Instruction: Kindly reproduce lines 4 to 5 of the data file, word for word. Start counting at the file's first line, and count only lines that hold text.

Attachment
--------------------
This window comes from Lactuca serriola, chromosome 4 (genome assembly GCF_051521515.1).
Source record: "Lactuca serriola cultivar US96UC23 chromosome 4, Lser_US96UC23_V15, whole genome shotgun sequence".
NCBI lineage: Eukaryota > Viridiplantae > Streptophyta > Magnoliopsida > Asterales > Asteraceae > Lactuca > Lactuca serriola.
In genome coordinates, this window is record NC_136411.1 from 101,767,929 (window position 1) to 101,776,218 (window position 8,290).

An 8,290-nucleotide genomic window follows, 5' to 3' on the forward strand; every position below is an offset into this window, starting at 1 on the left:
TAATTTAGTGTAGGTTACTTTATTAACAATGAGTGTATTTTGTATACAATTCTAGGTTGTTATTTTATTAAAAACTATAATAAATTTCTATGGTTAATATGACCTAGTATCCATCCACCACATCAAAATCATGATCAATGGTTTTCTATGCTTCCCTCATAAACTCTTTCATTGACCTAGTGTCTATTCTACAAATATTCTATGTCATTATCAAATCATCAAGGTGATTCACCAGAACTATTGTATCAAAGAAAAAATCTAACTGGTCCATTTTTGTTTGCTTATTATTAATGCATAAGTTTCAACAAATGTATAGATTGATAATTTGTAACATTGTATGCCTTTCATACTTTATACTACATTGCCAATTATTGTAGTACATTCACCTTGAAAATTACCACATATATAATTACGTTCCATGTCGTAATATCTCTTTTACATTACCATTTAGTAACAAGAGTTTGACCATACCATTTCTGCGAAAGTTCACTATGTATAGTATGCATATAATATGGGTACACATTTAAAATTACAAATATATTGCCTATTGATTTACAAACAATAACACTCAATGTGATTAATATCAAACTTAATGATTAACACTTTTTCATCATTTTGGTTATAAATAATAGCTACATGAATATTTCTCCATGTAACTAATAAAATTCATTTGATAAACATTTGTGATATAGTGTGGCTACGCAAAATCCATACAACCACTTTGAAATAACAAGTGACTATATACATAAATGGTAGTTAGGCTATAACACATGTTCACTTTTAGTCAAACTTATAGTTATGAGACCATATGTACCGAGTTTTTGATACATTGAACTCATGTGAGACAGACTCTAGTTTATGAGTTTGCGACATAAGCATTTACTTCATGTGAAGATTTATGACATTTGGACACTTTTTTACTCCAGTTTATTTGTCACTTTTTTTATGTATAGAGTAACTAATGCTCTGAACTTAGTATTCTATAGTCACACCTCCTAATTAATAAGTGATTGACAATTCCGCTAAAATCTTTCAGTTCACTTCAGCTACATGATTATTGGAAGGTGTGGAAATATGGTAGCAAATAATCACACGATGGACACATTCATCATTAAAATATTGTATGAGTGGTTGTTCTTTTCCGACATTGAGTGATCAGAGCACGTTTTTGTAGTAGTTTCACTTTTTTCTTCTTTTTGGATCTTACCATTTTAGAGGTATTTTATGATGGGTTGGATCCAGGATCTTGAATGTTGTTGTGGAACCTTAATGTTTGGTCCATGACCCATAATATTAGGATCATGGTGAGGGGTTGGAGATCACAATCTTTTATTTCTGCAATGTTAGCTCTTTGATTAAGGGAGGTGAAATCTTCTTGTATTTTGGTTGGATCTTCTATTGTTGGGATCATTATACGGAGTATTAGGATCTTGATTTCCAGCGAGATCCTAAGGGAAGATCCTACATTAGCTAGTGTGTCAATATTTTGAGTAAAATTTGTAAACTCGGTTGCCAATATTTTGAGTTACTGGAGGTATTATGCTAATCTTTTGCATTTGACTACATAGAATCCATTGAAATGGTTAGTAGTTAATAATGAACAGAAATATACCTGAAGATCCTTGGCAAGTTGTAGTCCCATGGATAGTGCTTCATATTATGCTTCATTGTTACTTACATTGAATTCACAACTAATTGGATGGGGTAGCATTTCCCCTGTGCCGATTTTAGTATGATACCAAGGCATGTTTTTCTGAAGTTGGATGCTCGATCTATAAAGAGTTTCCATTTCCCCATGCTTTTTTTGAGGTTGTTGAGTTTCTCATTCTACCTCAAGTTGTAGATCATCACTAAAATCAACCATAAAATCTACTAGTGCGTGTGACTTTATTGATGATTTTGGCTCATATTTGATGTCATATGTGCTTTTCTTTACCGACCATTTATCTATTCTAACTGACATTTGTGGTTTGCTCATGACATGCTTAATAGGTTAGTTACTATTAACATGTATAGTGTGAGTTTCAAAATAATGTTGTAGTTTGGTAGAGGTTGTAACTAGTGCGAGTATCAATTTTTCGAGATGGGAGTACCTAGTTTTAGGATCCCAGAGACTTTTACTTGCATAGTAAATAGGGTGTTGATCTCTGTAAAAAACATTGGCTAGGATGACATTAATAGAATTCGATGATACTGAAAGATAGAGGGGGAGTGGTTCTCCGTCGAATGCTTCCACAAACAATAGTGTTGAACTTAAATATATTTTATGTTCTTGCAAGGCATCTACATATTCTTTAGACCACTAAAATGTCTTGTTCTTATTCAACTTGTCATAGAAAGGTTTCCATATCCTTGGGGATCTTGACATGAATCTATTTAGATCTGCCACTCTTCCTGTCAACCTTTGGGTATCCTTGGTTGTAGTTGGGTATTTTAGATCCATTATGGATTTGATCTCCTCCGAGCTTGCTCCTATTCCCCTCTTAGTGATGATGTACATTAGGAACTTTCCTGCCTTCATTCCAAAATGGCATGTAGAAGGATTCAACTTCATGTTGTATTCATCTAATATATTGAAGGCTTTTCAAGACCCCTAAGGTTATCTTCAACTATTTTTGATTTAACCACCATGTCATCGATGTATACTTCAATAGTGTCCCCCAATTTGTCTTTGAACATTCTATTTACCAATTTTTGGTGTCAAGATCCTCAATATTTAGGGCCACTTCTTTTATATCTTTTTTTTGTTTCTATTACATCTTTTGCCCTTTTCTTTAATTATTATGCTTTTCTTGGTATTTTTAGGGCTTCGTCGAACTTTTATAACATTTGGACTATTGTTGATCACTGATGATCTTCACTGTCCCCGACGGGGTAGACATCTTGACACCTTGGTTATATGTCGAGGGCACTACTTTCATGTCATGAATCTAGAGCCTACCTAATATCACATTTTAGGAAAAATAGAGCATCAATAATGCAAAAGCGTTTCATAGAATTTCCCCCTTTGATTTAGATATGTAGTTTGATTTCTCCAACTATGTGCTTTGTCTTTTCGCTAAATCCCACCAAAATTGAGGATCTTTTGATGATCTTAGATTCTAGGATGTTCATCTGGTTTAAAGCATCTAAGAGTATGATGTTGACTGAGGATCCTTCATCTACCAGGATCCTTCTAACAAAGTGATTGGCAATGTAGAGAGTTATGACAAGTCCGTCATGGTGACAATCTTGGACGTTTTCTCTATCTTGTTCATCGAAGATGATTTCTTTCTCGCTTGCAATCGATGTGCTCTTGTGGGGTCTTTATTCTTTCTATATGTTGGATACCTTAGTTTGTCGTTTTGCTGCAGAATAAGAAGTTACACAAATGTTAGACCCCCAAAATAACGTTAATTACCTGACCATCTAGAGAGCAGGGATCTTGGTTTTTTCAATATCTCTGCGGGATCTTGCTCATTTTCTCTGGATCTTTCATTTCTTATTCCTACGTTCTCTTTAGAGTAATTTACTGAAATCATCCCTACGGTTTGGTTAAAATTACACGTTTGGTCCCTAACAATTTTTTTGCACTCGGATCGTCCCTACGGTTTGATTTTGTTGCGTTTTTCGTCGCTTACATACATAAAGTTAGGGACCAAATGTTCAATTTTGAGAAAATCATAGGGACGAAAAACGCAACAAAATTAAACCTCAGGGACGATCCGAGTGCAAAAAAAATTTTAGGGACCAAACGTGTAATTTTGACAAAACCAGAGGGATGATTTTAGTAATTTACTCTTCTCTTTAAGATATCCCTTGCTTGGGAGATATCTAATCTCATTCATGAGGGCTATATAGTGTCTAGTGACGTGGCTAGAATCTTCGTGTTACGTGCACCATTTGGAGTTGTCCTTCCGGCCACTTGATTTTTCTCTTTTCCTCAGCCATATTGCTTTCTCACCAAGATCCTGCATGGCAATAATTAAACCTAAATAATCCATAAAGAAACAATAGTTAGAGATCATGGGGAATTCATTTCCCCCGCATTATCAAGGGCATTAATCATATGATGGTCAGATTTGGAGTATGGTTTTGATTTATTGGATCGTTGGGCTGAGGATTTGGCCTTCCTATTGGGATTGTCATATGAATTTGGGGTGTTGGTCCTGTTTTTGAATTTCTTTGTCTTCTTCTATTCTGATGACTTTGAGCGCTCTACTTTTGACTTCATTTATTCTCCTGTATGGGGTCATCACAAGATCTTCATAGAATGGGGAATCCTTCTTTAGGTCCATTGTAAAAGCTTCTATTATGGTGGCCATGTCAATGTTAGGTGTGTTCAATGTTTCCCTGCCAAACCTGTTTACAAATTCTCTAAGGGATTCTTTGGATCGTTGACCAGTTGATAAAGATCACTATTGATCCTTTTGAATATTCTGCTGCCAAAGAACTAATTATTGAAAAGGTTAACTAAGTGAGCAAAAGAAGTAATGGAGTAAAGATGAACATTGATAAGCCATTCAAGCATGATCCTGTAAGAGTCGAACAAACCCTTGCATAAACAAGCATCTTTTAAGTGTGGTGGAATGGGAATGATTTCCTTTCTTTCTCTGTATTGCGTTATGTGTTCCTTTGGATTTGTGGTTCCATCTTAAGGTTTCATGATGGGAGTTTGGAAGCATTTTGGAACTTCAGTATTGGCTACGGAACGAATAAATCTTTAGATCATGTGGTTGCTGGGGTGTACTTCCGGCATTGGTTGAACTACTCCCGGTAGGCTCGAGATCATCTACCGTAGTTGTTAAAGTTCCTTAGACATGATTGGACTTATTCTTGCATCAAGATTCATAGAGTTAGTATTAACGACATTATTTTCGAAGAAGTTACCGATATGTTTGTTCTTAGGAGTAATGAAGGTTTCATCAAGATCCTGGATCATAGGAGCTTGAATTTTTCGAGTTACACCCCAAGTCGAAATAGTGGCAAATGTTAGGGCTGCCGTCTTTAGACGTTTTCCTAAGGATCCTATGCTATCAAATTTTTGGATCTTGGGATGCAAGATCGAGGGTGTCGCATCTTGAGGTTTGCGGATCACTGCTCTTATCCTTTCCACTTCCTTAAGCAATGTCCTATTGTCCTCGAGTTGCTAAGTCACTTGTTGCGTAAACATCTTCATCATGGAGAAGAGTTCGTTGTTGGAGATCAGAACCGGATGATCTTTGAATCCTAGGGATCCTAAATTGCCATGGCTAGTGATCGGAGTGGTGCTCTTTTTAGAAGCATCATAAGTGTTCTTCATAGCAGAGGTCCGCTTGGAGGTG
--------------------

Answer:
In genome coordinates, this window is record NC_136411.1 from 101,767,929 (window position 1) to 101,776,218 (window position 8,290).

An 8,290-nucleotide genomic window follows, 5' to 3' on the forward strand; every position below is an offset into this window, starting at 1 on the left: